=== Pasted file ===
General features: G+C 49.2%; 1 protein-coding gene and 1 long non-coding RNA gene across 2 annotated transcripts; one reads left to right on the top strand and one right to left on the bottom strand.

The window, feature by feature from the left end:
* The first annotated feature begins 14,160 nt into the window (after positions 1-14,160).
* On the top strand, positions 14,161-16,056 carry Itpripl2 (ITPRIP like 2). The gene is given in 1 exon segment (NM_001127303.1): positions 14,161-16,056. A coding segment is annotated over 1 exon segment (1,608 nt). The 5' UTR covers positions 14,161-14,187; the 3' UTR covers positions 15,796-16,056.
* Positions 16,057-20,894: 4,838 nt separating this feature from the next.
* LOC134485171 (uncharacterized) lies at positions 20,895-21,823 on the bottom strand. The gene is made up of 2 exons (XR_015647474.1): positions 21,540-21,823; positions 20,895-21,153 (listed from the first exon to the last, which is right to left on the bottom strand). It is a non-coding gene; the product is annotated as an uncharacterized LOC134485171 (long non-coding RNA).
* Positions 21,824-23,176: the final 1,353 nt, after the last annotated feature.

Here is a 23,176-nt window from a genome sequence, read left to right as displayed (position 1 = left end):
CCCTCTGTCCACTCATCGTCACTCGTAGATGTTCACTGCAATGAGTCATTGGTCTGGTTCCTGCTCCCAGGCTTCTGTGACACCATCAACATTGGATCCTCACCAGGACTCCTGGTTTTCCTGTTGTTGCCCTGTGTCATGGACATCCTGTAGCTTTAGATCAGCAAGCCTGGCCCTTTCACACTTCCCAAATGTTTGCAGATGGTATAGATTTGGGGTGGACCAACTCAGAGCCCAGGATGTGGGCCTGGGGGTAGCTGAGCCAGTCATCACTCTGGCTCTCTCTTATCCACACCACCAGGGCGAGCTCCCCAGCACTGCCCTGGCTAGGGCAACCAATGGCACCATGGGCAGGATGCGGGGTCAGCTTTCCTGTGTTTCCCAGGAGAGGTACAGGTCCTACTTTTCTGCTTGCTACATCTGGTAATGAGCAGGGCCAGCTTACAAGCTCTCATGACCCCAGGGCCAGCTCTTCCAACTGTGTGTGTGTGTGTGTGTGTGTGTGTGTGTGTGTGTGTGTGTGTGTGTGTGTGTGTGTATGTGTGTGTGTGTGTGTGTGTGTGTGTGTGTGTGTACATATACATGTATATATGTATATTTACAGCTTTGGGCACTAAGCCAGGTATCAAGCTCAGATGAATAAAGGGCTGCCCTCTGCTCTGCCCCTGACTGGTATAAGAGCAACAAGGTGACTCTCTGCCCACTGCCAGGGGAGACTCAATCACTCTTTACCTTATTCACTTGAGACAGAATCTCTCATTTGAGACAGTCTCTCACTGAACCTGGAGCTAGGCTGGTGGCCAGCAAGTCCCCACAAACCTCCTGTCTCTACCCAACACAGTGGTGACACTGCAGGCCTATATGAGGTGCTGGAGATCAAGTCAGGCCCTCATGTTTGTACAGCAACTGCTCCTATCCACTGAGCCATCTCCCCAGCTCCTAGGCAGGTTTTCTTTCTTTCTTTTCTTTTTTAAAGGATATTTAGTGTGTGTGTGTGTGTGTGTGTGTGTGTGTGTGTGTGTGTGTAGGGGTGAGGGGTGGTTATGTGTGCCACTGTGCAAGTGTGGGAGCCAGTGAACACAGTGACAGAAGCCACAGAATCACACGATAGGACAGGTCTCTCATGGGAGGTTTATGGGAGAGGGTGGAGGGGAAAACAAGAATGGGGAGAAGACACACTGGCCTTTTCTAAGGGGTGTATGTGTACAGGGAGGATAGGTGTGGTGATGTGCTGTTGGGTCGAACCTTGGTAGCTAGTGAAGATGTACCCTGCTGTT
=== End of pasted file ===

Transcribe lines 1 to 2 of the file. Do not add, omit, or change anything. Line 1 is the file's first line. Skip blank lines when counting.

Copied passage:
General features: G+C 49.2%; 1 protein-coding gene and 1 long non-coding RNA gene across 2 annotated transcripts; one reads left to right on the top strand and one right to left on the bottom strand.

The window, feature by feature from the left end: